A Note About the Cover: "Evangeliary of St. Andreas of Cologne." (AE 679, fol. 126v, Hessisches Landesmuseum Darmstadt. Reprinted by permission). This eleventh-century manuscript demonstrates a trend of the High Middle Ages in which transcendental contemplation was initiated by abstract means. Here, thin washes of celestial colors elevate the animal flesh itself, the vellum on which words and pictures are elsewhere inscribed, to guide the viewer's thoughts from the physical world toward (though not all the way to) the invisible God.
How did medieval people see art? How was it made, paid for, and used? Why was it necessary to social activities including teaching, civic processions, and missionary work, as well as to architecture and books?
With 12 color plates and 54 plates in all, Seeing Medieval Art looks at art's functions and traces many crucial developments including the development of secular art and historical narrative, and the emergence of individual portraiture.
This is the first title in a series called Rethinking the Middle Ages, which is committed to re-examining the Middle Ages, its themes, institutions, people, and events with short studies that will provoke discussion among students and medievalists, and invite them to think about the middle ages in new and unusual ways. The series editor, Paul Edward Dutton, invites suggestions and submissions.
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Herbert L. Kessler's most recent books are (with Johanna Zacharias) Rome 1300: On the Path of the Pilgrim (Yale University Press) and Spiritual Seeing: Picturing God’s Invisibility in Medieval Art (University of Pennsylvania Press). He is a professor of medieval art at Johns Hopkins University, Fellow of the Medieval Academy of America since 1991, and Fellow of the American Academy of Arts and Sciences since 1995.Review:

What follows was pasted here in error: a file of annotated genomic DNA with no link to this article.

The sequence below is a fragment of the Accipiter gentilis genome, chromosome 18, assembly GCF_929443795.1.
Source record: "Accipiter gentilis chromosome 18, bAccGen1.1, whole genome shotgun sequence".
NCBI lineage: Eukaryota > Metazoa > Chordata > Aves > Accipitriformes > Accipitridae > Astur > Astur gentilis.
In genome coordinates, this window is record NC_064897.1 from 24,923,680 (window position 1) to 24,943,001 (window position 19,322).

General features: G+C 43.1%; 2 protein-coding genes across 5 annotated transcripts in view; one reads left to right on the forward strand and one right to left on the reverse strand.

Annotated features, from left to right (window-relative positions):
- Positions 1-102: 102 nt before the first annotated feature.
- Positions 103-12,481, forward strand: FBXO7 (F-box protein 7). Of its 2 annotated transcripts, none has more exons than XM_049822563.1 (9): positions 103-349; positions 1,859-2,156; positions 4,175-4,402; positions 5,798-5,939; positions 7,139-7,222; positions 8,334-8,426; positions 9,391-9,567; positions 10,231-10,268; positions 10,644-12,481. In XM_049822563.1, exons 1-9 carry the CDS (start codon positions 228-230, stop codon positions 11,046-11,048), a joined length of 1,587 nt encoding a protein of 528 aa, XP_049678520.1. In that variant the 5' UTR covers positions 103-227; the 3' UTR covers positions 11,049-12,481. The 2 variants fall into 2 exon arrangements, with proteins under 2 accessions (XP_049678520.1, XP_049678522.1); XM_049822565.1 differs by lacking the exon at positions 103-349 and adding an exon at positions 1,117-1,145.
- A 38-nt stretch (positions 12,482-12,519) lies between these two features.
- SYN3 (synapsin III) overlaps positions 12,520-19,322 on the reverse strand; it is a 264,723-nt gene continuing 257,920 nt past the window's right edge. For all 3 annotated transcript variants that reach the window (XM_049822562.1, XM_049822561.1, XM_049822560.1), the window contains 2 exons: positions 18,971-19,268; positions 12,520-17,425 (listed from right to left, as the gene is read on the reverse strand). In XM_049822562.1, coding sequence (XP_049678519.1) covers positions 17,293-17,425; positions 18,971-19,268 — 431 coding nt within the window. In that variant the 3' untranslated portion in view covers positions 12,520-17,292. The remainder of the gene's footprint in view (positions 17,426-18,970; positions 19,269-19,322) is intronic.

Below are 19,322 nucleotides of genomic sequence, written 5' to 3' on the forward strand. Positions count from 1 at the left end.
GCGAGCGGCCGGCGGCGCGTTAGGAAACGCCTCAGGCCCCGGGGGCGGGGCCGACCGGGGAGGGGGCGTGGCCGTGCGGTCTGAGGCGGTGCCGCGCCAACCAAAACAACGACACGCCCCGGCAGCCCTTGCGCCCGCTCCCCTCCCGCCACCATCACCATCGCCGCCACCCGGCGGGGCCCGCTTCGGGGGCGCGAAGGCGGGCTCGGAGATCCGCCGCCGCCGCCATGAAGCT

Overall, Herbert L. Kessler has done a wonderful job of addressing his subject: seeing medieval art. Rich with examples and images, his text traces not only the contexts in which medieval art was utilized but the ways in which it was incorporated into medieval thought and practice, and the way it was intended to be seen.(Thomasine Bartlett, University of New Orleans)
Experts and non-experts alike will find much to delight and challenge them in Kessler's rich embroidery of text and image.(Mary Carruthers, Erich Maria Remarque Professor of Literature, New York University)
This innovative and deeply learned survey of the current state of medieval art history, organized enticingly according to eight of the issues that have engaged specialists most fruitfully over the past 15 years, is a stunning achievement. Lively in tone, interdisciplinary in approach, ecumenical in focus, afire with important insights on virtually every page, and packed with up-to-date bibliography, Herbert Kessler's newest work shows us better than any other book I know why medieval art matters—and how our own seeing of it has grown evermore interesting. I urge experts and general enthusiasts alike to read this book now.(Peter Low, Williams College)
Finally, a sophisticated 'introduction' to medieval art focused on issues and ideas that will be an eye-opener for students, scholars, and general readers alike! Drawing on a vast range of sources and scholarship, Kessler paints with a broad brush, but with a fine eye for telling detail. Clear, concise, and compelling, this superlative synthesis ignores shibboleths, stakes out new ground, and provides a bracing reminder of why the Middle Ages remain central to any history of visual experience and the artistic imagination.(Jeffrey F. Hamburger, Harvard University)
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